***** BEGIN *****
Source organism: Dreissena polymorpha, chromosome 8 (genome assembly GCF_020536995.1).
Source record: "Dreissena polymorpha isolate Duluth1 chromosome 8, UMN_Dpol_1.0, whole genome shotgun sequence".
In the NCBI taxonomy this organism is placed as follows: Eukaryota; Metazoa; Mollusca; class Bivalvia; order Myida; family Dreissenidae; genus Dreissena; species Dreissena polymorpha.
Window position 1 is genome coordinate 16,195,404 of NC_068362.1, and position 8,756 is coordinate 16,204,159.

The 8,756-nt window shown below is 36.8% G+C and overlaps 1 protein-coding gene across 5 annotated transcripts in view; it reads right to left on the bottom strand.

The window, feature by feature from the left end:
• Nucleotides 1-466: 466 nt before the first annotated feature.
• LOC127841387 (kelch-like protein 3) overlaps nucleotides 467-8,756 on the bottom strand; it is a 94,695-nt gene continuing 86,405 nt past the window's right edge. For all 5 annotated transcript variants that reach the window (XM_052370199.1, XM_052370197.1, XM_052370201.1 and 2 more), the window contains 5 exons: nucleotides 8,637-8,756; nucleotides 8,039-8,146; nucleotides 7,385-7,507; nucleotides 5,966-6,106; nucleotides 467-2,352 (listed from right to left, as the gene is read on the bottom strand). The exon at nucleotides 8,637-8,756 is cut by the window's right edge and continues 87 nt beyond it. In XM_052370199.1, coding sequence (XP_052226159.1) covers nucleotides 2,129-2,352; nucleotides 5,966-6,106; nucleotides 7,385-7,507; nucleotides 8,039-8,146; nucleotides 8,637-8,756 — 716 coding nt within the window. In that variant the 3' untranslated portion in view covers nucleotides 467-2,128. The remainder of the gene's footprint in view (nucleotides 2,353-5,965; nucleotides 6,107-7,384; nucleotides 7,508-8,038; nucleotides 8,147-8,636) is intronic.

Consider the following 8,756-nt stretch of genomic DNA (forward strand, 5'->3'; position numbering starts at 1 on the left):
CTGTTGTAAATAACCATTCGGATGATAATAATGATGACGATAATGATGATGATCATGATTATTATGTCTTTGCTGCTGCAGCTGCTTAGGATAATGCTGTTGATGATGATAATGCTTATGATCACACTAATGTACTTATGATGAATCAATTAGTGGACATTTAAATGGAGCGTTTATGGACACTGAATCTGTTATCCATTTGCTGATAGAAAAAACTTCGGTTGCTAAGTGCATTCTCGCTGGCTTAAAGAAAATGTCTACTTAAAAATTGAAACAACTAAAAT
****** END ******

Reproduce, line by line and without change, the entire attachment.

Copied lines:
Source organism: Dreissena polymorpha, chromosome 8 (genome assembly GCF_020536995.1).
Source record: "Dreissena polymorpha isolate Duluth1 chromosome 8, UMN_Dpol_1.0, whole genome shotgun sequence".
In the NCBI taxonomy this organism is placed as follows: Eukaryota; Metazoa; Mollusca; class Bivalvia; order Myida; family Dreissenidae; genus Dreissena; species Dreissena polymorpha.
Window position 1 is genome coordinate 16,195,404 of NC_068362.1, and position 8,756 is coordinate 16,204,159.

The 8,756-nt window shown below is 36.8% G+C and overlaps 1 protein-coding gene across 5 annotated transcripts in view; it reads right to left on the bottom strand.

The window, feature by feature from the left end:
• Nucleotides 1-466: 466 nt before the first annotated feature.
• LOC127841387 (kelch-like protein 3) overlaps nucleotides 467-8,756 on the bottom strand; it is a 94,695-nt gene continuing 86,405 nt past the window's right edge. For all 5 annotated transcript variants that reach the window (XM_052370199.1, XM_052370197.1, XM_052370201.1 and 2 more), the window contains 5 exons: nucleotides 8,637-8,756; nucleotides 8,039-8,146; nucleotides 7,385-7,507; nucleotides 5,966-6,106; nucleotides 467-2,352 (listed from right to left, as the gene is read on the bottom strand). The exon at nucleotides 8,637-8,756 is cut by the window's right edge and continues 87 nt beyond it. In XM_052370199.1, coding sequence (XP_052226159.1) covers nucleotides 2,129-2,352; nucleotides 5,966-6,106; nucleotides 7,385-7,507; nucleotides 8,039-8,146; nucleotides 8,637-8,756 — 716 coding nt within the window. In that variant the 3' untranslated portion in view covers nucleotides 467-2,128. The remainder of the gene's footprint in view (nucleotides 2,353-5,965; nucleotides 6,107-7,384; nucleotides 7,508-8,038; nucleotides 8,147-8,636) is intronic.

Consider the following 8,756-nt stretch of genomic DNA (forward strand, 5'->3'; position numbering starts at 1 on the left):
CTGTTGTAAATAACCATTCGGATGATAATAATGATGACGATAATGATGATGATCATGATTATTATGTCTTTGCTGCTGCAGCTGCTTAGGATAATGCTGTTGATGATGATAATGCTTATGATCACACTAATGTACTTATGATGAATCAATTAGTGGACATTTAAATGGAGCGTTTATGGACACTGAATCTGTTATCCATTTGCTGATAGAAAAAACTTCGGTTGCTAAGTGCATTCTCGCTGGCTTAAAGAAAATGTCTACTTAAAAATTGAAACAACTAAAAT